How Sponsored Jobs and Job Slots Work Together


job slots

Finding the right talent in 2016 may be more difficult than at any other time in recent memory.

In fact, research by the Society for Human Resource Management (SHRM) shows that more than two-thirds of today’s hiring companies cannot find the right candidates they’re looking for. That number is up from half of all hiring companies surveyed in 2015.

Experts at SHRM say there are a number of factors contributing to this difficult hiring climate, including “a low number of applicants, lack of needed work experience among those that do apply, competition from other employers and a lack of technical skills among job applicants.”

As we discussed in a recent post, this hiring climate has created a war for talent amongst leading organizations. In order to combat it and find the talent you need to drive business, you’ll have to implement, and execute against, a diversified recruitment marketing strategy.

With that said, let’s take a look at how two different methods of advertising jobs online--sponsored jobs and job slots--can work hand-in-hand to provide you with a greater ROI for your recruitment marketing efforts:

  • Create a balanced approach: Understanding the difference between job slots and sponsored jobs is critical to understanding how they can provide a balanced approach to recruitment marketing. Job slots allow recruiters to post jobs at a low cost for an extended period of time. Sponsored jobs allow recruiters to target a very specific candidate audience for any period of time. Together, sponsored jobs allow recruiters to fill time-sensitive positions and pipeline positions without breaking their budget.
  • Cast a wider net: When it comes to advertising your jobs online, the recruiter is limited by what the vendor offers. Each vendor will offer different methods by which to advertise your open positions and different price structures for those methods. Because of this, some sites provide a greater ROI to job slots while others provide a greater return for sponsored jobs. By using sponsored jobs in conjunction with job slots, you can cast a wider net without breaking the bank. For instance, LinkedIn is one site where a recruiter will most likely see the greatest ROI through the utilization of job slots and less so with PPC, so the recruiter should buy their job slots with LinkedIn, and post their sponsored jobs to an aggregator like Indeed, where the ROI is greatest for that method of advertising jobs. Doing so will allow you to keep your cost of recruitment low, while maximizing visibility to your open positions.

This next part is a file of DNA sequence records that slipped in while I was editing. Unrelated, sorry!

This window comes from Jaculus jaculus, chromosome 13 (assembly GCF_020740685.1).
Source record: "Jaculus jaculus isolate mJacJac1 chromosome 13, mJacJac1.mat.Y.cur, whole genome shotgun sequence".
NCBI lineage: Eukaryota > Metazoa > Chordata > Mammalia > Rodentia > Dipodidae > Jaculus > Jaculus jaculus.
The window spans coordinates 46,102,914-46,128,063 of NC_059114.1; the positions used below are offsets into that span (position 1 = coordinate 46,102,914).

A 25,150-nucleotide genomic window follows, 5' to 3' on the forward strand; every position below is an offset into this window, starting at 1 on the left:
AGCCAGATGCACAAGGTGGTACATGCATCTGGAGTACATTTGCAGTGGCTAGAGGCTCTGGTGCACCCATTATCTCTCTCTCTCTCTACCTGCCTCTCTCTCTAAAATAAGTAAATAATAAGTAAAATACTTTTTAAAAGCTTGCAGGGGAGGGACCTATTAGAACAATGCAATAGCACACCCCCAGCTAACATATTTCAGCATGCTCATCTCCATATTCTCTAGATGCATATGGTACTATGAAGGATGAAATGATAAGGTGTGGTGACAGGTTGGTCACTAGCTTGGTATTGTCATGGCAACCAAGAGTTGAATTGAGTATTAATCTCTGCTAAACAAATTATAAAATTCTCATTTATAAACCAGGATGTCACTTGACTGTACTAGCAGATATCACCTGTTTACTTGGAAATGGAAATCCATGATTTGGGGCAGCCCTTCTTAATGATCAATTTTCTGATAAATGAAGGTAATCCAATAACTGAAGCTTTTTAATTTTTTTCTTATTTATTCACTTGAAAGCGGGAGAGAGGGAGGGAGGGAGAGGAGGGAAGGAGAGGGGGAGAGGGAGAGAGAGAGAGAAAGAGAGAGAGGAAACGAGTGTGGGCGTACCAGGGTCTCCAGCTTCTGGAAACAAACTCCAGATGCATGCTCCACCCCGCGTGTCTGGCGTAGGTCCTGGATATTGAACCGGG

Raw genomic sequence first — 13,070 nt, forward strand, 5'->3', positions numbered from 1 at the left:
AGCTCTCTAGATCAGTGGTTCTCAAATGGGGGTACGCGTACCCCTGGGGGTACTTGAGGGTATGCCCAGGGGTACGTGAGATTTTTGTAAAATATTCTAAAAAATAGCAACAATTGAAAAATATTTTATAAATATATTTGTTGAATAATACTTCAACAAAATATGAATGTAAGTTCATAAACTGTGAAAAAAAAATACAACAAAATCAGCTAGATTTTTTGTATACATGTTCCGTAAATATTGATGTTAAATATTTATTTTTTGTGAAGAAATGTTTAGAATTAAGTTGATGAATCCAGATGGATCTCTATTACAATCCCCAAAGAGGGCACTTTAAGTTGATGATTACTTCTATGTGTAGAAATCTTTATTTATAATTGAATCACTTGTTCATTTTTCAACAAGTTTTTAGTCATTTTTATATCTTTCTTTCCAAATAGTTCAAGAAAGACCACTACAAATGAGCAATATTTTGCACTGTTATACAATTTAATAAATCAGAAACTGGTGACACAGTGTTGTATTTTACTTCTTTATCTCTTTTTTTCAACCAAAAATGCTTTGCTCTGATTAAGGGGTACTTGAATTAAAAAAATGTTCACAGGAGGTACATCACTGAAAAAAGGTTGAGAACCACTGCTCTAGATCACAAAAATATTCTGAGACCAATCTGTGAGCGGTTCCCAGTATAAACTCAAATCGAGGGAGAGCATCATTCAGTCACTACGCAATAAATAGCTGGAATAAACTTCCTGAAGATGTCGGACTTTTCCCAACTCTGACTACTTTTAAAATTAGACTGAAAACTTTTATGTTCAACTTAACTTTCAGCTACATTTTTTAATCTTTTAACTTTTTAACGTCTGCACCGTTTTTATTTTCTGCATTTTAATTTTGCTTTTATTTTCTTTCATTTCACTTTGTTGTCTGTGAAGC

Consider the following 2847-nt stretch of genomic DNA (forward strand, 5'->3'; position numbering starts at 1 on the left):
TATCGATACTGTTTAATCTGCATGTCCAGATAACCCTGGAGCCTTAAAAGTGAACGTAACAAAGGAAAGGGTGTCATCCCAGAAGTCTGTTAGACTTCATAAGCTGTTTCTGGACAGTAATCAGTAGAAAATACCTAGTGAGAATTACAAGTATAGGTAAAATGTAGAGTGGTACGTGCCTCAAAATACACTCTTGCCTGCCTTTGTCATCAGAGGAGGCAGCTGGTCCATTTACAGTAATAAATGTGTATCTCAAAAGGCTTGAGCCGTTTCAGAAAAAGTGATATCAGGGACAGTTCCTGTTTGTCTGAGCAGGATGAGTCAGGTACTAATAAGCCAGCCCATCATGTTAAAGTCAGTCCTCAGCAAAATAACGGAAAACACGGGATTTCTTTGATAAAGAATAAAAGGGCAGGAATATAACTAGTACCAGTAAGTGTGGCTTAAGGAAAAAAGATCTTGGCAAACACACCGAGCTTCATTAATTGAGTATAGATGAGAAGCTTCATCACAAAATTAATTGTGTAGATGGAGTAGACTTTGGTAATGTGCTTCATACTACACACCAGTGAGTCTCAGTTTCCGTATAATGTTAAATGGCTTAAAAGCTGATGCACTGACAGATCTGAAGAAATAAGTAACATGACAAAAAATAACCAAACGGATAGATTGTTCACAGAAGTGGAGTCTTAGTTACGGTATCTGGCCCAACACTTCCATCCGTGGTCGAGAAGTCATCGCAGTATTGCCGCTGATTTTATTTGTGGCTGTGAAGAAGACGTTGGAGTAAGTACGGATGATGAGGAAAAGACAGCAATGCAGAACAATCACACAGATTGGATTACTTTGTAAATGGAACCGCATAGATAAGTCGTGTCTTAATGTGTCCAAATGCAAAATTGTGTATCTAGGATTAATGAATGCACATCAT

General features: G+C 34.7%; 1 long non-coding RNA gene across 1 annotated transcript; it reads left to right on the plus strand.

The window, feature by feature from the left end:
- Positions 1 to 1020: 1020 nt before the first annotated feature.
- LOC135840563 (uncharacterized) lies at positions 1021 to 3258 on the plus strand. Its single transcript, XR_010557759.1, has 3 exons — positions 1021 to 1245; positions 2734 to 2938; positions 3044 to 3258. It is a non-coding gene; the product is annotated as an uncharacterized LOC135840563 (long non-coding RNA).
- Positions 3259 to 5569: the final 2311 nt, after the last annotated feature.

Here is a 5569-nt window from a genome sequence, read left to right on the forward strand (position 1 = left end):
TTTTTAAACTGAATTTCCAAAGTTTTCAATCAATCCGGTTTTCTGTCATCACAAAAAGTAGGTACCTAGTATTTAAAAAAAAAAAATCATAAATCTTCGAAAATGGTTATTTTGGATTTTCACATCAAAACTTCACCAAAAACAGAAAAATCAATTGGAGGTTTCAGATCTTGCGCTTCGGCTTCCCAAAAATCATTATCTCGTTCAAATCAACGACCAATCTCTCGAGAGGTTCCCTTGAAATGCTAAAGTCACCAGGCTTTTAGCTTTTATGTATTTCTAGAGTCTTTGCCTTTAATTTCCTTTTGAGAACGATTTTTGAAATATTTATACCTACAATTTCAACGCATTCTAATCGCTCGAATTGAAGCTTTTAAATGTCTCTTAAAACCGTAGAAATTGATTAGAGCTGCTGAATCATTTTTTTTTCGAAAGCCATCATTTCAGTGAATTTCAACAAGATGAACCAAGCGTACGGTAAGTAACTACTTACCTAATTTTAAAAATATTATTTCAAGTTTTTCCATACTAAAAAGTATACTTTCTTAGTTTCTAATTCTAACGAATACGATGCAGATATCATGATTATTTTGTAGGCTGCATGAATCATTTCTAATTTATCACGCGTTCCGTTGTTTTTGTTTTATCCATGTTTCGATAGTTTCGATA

• Use your budget more wisely: Once you’ve begun advertising jobs online, one truth becomes abundantly clear: Some jobs are simply harder to fill than others--and those jobs are usually budget busters. With sponsored jobs, a recruiter is working with performance-based media--these are job advertisements where the cost of the ad depends on the number of conversions that source attracted. Therefore, since a recruiter is clicks and/or applications with their sponsored jobs’ budget, a hard-to-fill position such as a director of marketing role could end up costing more than you expected in the long run. With these positions, you might want to consider moving these hard-to-fill rolls over to job slots where they can sit for longer, at a much lower cost, and save your budget to sponsor jobs you can fill more quickly. Doing so will help you identify which positions need to be advertised through each method to create a more cost-efficient strategy.

Clearly, using sponsored jobs and job slots hand-in-hand should be the go-to method for any recruitment marketing professional. However, your ability to effectively manage these two methods of advertising jobs online is dependent on your ability to analyze campaign- and job-level data for all of your online job postings.

Sign up for a demo today and learn how Recruitics can help you better understand your recruitment marketing strategy, cut wasted spend from your budget and produce a greater ROI.

Posted by Sal Trifilio

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